New research finds that performance anticipation at work or school may hinder your ability to remember what happened before your presentation or performance. Investigators also discovered that the presence of an audience may be an important factor in pre-performance memory deficit.
University of Waterloo researchers designed the study to explore what is called the next-in-line effect. “Performance anticipation could weaken memory because people tend to focus on the details of their upcoming presentation instead of paying attention to information that occurs before their performance,” says lead author Noah Forrin.
“People who experience performance anxiety may be particularly likely to experience this phenomenon.”
Forrin and his co-authors experimented with a variety of techniques that enhance memory, including the production effect — we can remember something best if we say it aloud.
One of the study’s co-authors, psychology professor Colin MacLeod, coined the term production effect from previous research. Prior studies have identified that reading aloud involves at least three distinct processes that help to encode memory: articulation, audition and self-reference.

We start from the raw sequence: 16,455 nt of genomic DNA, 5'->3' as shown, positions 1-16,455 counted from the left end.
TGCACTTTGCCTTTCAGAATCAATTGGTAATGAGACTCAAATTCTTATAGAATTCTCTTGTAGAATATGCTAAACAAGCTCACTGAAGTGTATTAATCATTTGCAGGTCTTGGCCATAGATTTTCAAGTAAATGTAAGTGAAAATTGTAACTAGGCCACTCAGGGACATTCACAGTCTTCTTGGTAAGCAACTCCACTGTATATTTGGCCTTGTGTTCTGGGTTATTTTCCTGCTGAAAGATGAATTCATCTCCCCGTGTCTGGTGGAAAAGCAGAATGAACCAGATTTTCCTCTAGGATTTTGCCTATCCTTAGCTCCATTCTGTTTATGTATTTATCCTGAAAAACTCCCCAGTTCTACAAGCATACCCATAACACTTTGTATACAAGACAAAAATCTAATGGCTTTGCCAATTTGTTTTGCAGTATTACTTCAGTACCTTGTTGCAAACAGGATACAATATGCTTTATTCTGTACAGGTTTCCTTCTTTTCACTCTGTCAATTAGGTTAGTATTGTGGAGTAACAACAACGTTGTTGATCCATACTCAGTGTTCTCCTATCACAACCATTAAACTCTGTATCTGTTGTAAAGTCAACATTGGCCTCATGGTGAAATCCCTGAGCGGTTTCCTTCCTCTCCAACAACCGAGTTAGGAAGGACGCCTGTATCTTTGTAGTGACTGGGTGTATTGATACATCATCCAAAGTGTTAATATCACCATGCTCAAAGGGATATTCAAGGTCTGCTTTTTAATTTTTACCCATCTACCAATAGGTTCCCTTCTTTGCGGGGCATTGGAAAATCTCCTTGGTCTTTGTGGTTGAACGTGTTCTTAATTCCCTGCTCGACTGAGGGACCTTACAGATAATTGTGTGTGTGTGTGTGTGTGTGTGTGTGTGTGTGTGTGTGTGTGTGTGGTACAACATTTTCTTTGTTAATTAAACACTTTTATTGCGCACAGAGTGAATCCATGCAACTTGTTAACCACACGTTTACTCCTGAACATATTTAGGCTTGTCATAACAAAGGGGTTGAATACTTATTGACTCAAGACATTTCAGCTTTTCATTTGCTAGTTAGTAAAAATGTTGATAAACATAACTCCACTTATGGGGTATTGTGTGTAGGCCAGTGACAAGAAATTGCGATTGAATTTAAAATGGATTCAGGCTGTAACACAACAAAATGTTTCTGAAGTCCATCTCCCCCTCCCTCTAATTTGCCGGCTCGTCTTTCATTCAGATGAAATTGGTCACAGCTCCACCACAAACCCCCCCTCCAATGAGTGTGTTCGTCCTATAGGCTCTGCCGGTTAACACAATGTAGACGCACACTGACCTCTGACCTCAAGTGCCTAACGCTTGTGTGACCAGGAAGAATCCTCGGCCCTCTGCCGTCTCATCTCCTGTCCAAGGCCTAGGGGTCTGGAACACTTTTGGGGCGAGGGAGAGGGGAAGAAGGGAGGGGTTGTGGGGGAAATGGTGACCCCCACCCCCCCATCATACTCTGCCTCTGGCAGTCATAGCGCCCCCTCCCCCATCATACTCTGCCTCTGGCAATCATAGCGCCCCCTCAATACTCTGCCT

Research by Forrin and MacLeod has demonstrated that reading aloud is better for memory than reading silently, writing, or hearing another person speak aloud. In the new study, however, the findings suggest that the production effect has a downside: When people anticipate reading aloud, they may have worse memory for information they encounter before reading aloud.
The researchers conducted four experiments with 400 undergraduate students and found that students have worse memory for words that they read silently when they anticipate having to read upcoming words aloud (compared to when they anticipate having to read upcoming words silently).
“Our results show that performance anticipation may be detrimental to effective memory encoding strategies,” said Forrin. “Students frequently have upcoming performances — whether for class presentations or the expectation of class participation.”
“We are currently examining whether the anticipation of those future performances reduces students’ learning and memory in the classroom.”
Forrin suggests that a strategy to avoid pre-performance memory deficits relates to scheduling.
“Try to get your performance over with by being the first student in class (or employee in a meeting) to present. After that, you can focus on others’ presentations without anticipating your own.”
The paper, “Wait for it… performance anticipation reduces recognition memory,” appears in the Journal of Memory and Language.
Source: University of Waterloo